Our team at Corken and Company believes Colorado’s beauty and landscape should be enjoyed by everyone which includes wheelchair-accessible hikes. You may see your weekend warrior friends on Instagram hiking away this summer. Hiking doesn’t have to be limited to those who put miles of the trail beneath their boots. Under dry conditions, even some dirt paths are accessible to wheelchair users, stroller pushers, and less surefooted folks. Any one of these three lakes and four waterfalls could easily be the coolest trip of your summer.
At a cool 8,688 feet and 9,475 feet above sea level (respectively), you’ll find lower temps and gorgeous views of the Continental Divide’s rugged peaks on two easy, 0.7-mile trails around Sprague Lake and Bear Lake in Colorado’s most popular national park. Hard Packed dirt trails and gentle grades make the loops accessible for people of most mobility. At Sprague Lake, watch for moose and elk grazing along the trail and wading in the placid lake. At the busy Bear Lake trailhead, the access point to numerous crystal lakes, rocky peaks, and waterfalls. In addition, enjoy the wheelchair- and stroller-friendly loop around Bear Lake. Hallett Peak lifts its square-cut east face above the water while Longs Peak, the park’s 14,259-foot highpoint to the south, reflects in the still surface.
You need a reservation to visit Maroon Lake, located at 9,585 feet in the Maroon Bells Scenic Area southwest of Aspen, but the Colorado icon is well worth the forethought and planning. After parking at the lake or riding the wheelchair-accessible shuttle bus (where Fido is welcome!). From Aspen Highlands, reach the trailhead and a one-mile round-trip, out-and-back trail that’s a mix of paved and packed-dirt segments. Sure, you’ve seen pictures, but there’s nothing like drinking in the majesty of the Maroon Bells looming beyond the alpine lake in person. Lush greenery lines your path, while the rust-colored twin domes of fourteeners North Maroon Peak and Maroon Peak dominate the skyline. You’ll see why Maroon Lake is the most photographed site in the state.
A 3.5-hour drive west on I-70 and a 0.2-mile round-trip out-and-back are all that separate you from the triplet waterfalls at Rifle Falls State Park. The trail includes a relatively flat path—at times paved, hard-packed dirt, and gravel—leads to the base of three 70-foot-high falls. At 6,510 feet above sea level, you won’t be much higher than you are in the Mile High City. However, thanks to the surrounding mineral-rich travertine rock and lush greenery, you’ll feel like you’re on a tropical island.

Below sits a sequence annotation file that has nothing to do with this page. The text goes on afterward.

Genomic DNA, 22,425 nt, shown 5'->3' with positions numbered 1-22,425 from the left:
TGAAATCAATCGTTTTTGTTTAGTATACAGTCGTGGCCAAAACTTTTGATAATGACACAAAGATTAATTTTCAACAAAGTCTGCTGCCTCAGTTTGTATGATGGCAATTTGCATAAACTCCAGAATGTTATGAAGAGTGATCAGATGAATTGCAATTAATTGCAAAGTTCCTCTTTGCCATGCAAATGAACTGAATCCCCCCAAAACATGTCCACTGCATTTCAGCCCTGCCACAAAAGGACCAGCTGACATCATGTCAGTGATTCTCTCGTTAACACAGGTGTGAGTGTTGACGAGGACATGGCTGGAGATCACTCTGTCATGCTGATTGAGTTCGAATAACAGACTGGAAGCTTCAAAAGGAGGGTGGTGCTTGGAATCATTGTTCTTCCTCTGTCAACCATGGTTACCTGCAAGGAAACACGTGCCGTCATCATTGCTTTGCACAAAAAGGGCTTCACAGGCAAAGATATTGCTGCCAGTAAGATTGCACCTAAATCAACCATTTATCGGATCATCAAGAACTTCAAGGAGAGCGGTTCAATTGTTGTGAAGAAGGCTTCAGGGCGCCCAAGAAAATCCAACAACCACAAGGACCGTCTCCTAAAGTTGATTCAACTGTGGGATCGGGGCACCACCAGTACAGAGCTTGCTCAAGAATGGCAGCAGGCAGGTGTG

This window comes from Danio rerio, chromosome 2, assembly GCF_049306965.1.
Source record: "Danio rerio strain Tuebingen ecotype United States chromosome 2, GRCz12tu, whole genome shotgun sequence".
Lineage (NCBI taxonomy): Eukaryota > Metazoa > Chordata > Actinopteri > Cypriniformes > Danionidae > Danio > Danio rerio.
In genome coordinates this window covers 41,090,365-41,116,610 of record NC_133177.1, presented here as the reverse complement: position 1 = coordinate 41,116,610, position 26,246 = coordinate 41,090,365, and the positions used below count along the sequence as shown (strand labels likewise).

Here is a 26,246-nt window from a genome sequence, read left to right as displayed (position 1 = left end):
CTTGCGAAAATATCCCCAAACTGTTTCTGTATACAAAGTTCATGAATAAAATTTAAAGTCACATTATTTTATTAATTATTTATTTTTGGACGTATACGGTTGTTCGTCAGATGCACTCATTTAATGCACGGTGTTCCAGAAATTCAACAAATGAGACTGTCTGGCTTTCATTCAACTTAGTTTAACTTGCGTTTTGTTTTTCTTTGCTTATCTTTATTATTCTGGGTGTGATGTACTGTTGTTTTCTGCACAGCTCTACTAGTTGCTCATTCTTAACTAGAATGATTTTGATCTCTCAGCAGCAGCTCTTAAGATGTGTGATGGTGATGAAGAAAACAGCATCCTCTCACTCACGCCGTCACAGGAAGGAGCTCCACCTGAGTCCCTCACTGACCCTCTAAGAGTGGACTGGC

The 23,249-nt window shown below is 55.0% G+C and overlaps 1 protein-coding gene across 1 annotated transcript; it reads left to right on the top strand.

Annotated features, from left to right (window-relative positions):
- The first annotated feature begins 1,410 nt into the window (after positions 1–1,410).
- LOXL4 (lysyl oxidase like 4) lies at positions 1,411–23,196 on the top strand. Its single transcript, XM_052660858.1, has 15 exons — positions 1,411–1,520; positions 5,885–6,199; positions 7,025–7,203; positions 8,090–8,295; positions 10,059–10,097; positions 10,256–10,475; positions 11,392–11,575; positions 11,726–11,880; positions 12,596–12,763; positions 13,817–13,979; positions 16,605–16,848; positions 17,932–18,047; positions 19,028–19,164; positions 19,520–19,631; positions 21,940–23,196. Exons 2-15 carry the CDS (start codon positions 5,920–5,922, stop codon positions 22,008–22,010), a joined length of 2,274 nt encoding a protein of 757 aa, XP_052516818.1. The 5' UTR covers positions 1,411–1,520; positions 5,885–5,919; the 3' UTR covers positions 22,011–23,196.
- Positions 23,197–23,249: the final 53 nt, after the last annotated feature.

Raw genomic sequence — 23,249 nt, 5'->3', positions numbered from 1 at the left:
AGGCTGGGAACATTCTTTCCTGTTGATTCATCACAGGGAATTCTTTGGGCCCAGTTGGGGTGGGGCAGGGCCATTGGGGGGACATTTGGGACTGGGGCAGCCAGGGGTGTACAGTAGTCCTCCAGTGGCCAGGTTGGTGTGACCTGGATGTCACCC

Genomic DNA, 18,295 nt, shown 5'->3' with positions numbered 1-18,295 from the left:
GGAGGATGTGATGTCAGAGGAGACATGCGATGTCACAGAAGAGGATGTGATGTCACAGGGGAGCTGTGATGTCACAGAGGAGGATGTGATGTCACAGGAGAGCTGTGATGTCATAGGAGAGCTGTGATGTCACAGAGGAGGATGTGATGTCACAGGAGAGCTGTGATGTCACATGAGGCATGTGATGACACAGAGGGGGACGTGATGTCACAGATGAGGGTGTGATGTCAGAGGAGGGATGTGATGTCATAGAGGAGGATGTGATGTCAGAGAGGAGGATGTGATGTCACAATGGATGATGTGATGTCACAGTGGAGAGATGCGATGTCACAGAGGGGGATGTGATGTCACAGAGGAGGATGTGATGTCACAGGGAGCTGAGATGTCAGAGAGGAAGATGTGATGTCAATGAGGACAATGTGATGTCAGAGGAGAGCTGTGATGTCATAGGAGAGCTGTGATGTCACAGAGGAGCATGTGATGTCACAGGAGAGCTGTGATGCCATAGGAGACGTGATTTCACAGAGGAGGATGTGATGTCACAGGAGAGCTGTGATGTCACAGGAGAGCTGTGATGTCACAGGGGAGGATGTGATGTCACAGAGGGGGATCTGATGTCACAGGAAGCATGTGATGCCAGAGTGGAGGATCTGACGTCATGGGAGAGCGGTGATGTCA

Tucked into a rock-walled canyon above Steamboat Springs, 280-foot-tall Fish Creek Falls thunders down from 7,550 feet above sea level. A 0.6-mile round-trip out-and-back traverse on a paved trail leads to an airy overlook with stunning views across the canyon. (If you’re interested in more mileage and elevation gain, check out the trail to the upper falls.) Summertime visitors are treated to a splendid roar and rising mist as the waterfall tumbles down a vertical cliff. Watch out as it crashes and splashes into the creek far below. In winter, look for ice climbers slowly ascending the frozen fall’s sheer leaps.
A drive through scenic North Cheyenne Cañon Park in Colorado Springs is worth the travel from Denver alone, but it’s not complete without a stop at Helen Hunt Falls. This picture-perfect waterfall, named for a famed 19th-century writer and proponent of Native American rights, is visible from a hairpin turn on the road. Park at the Helen Hunt Falls Visitor Center for information about the area’s history and geology, then follow a short wheelchair- and stroller-friendly paved trail to a viewing platform below the horsetail falls, perched at 7,190 feet above sea level.
Waterfall and Alpine Lake Safety Tips
- The above trails are wheelchair- and stroller-friendly under dry conditions. Rain, snow, and mud can affect the terrain, so check the weather ahead of your visit.
- Bring appropriate clothing, including sun protection such as a hat, sunglasses, and sunscreen, and use it, especially in high-altitude areas that are exposed to the sun’s potent rays.
- Carry enough water and snacks for the day.
- If you feel dizzy or queasy, the cause could be altitude sickness, dehydration, heatstroke, or something more serious. Don’t wait to become incapacitated. Return to the trailhead and seek medical attention.